The SureFire LPC Model 310 By: Travis Pike


Surefire’s story goes back further than the name Surefire. Surefire started in 1979, but it wasn’t called Surefire. The original company, Laser Products Corporation, focused on producing laser aiming tools. I covered their famed contribution to the Terminator film. However, there was a fortuitous shift in 1985 with the creation of the LPC Model 310. 

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Today, Surefire’s laser technology is exclusively integrated into its weapon lights. While Surefire also produces suppressors, iron sights, handheld lights, batteries, and more, its weapon-mounted lights have become its signature. The journey to this point began with the LPC Model 310, a significant milestone in the company’s history. 

The LPC Model 310 wasn’t the first weapon-mounted light—that credit likely goes to the Wespi searchlight. However, it was arguably the first modern design and laid the groundwork for handgun weapon lights and weapon-mounted lights in general. Historically, soldiers have always found ways to make due, sometimes involving duct tape and hose clamps. Surefire made it possible to attach lights before pic rails were cool. 

The success of Surefire can be attributed in large part to the ingenuity of Ed Reynolds, a key figure in the company’s creation. Reynolds, the mastermind behind the laser used in the Terminator film, also conceptualized the LPC Model 310. His vision for a weapon-mounted light for handguns was brought to life with the support of Dr. John Mathews, the President of Surefire, who immediately recognized its potential and approved its production. 


Much like the Terminator laser, this was due to a customer need. This time, it was for real-life badasses, not pretend movie ones. A Newport Beach SWAT team member came to Ed in need of a light mounted to a handgun. Today, we’d slap a light on a pic rail and call it a day, but this was way before pic rails made their way to handgun dustcovers. 

Creating a weapon light for a handgun was a serious challenge, especially for a company that didn’t make lights. Ed took up the challenge and began producing prototypes. He started with a wood mockup and later created investment-grade cast bodies. This allowed him to create a specific footprint to attach a light to a 1911 without a rail. 

They faced several logistical issues, including securing light heads, bodies, etc. Safety concerns with batteries inside a recoiling weapon also existed. This led Dr. Mathews to create a solution and hand it over to a battery manufacturer. This battery became known as the CR123A. 

Laser Products created various working prototypes and eventually settled on a finished production model for the 310. It’s worth noting that LPC Model 310 wasn’t Surefire’s primary project; it was secondary to the various laser aiming systems the company produced.

The Model 310, also known as the Model 310 Sure Fire, hit the market in 1985. The packaging used the term Sure Fire Tactical Light with a clever design to show how the light mounted to the gun. The LPC Model 310 was also used for the M1911 and Beretta 92FS pistols. Picking the Beretta was smart since 1985 was the same year the M9 was adopted for military service.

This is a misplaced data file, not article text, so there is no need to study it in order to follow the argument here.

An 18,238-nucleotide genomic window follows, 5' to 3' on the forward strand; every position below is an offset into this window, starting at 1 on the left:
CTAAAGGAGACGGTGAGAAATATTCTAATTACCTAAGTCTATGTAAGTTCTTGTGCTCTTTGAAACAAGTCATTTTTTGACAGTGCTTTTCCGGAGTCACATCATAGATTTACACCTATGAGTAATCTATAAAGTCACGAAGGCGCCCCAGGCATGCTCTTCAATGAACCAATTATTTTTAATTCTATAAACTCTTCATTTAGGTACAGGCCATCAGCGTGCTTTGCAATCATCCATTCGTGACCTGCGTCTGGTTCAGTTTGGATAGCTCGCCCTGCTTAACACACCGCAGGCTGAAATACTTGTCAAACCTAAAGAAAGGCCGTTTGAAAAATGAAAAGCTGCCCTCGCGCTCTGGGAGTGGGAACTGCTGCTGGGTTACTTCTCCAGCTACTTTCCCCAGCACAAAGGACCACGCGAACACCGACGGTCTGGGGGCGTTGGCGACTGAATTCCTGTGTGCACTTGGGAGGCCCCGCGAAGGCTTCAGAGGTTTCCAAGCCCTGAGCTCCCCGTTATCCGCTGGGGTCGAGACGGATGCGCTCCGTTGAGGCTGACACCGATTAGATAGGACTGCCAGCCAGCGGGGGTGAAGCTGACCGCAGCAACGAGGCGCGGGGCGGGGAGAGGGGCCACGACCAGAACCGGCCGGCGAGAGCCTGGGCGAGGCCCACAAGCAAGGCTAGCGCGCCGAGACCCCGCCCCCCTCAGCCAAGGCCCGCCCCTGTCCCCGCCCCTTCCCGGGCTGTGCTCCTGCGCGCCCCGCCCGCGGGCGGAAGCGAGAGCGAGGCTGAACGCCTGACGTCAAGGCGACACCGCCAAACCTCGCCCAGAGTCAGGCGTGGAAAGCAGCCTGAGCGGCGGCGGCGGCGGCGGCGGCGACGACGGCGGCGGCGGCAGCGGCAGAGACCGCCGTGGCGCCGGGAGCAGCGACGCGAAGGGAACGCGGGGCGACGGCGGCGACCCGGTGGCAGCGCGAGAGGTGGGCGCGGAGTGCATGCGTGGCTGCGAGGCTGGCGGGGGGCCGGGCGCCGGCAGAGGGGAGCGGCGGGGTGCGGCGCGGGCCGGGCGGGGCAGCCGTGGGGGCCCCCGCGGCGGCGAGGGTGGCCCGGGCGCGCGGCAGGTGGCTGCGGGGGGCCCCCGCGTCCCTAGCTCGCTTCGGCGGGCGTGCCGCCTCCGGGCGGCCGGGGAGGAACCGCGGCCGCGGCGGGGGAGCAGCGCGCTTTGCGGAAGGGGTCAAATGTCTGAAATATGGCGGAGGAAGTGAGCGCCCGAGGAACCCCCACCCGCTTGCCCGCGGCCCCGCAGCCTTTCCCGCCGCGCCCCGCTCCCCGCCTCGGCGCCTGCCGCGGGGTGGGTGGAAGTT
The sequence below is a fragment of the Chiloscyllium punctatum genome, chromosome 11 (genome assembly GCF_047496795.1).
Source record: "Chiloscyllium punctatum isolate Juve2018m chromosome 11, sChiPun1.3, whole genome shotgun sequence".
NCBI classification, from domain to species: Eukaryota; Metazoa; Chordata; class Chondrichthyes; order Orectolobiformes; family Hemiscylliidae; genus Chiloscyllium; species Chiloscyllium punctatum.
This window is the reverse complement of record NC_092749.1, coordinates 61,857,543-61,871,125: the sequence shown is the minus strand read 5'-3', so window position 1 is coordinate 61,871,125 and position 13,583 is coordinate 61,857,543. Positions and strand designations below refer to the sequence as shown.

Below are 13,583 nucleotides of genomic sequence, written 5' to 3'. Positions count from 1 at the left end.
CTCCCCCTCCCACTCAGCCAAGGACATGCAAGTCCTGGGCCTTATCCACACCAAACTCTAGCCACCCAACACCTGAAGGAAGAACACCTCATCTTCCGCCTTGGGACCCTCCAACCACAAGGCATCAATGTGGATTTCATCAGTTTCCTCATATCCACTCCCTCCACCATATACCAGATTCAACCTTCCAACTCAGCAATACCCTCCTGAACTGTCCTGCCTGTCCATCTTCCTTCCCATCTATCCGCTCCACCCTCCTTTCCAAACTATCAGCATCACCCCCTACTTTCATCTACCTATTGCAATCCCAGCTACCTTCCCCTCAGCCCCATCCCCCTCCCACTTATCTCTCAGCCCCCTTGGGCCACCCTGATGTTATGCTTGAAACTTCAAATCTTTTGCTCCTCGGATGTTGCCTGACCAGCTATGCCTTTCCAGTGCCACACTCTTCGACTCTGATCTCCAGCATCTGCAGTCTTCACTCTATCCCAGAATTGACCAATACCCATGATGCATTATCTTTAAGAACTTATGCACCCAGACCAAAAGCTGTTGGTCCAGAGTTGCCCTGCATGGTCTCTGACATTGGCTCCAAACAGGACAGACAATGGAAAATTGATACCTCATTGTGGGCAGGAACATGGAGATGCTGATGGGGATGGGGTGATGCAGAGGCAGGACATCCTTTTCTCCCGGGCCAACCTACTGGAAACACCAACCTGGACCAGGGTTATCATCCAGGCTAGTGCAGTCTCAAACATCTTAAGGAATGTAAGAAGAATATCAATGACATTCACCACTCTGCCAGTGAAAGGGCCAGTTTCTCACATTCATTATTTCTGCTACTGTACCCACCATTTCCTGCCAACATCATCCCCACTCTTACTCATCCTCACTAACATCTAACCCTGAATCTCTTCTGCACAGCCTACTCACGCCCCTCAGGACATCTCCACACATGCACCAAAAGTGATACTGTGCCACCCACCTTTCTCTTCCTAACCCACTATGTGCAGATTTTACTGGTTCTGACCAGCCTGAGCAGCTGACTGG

The light looks hefty, and at six ounces, it’s not quite lightweight. Still, for the era, it wasn’t a boat anchor. Prepare to be blown away! The 310 packed a mighty 15 lumens! All that power came from a single 3-volt lithium battery. The light is attached via the slide stop. Users have to remove and replace the slide stop with the Laser Products Slide Stop and pin to hold the body to the light. 

Once installed, there wasn’t a reason to remove it. It was maintenance-free, and batteries were swapped out at the front of the light. The LPC 310 provided a set of ambidextrous controls: ambidextrous sliding levers. Pressure had to be maintained on the switch to keep the light on. The light essentially had a momentary only design. Two hands were required to operate the light and to fire the weapon. 

The LPC Model 310 became a huge seller. It was a massive success for Laser Products Corporation. The next project became an integrated light for the Remington 870, then another for the MP5, and that created a shift. Laser Products Corporation became SureFire. The weapon-mounted light was a side project of a company that produced laser aiming systems, but that changed their prerogative. 

The Proforce M17 can fit all the standard lights. Here with an X300U and will index compatible holsters

Weapon-mounted lights were no longer a side project. They became a primary goal for SureFire. These days, the company produces its own lamps, which led to handheld lights, headlamps, and more. In 30 years, the 15-lumen LPC 310 became the SureFire X300U, which packs 1,000 lumens of power. These days, Surefire remains the dominant weapon light company with extensive police and military users as well as a ton of civilian users. 

It all started with one little light.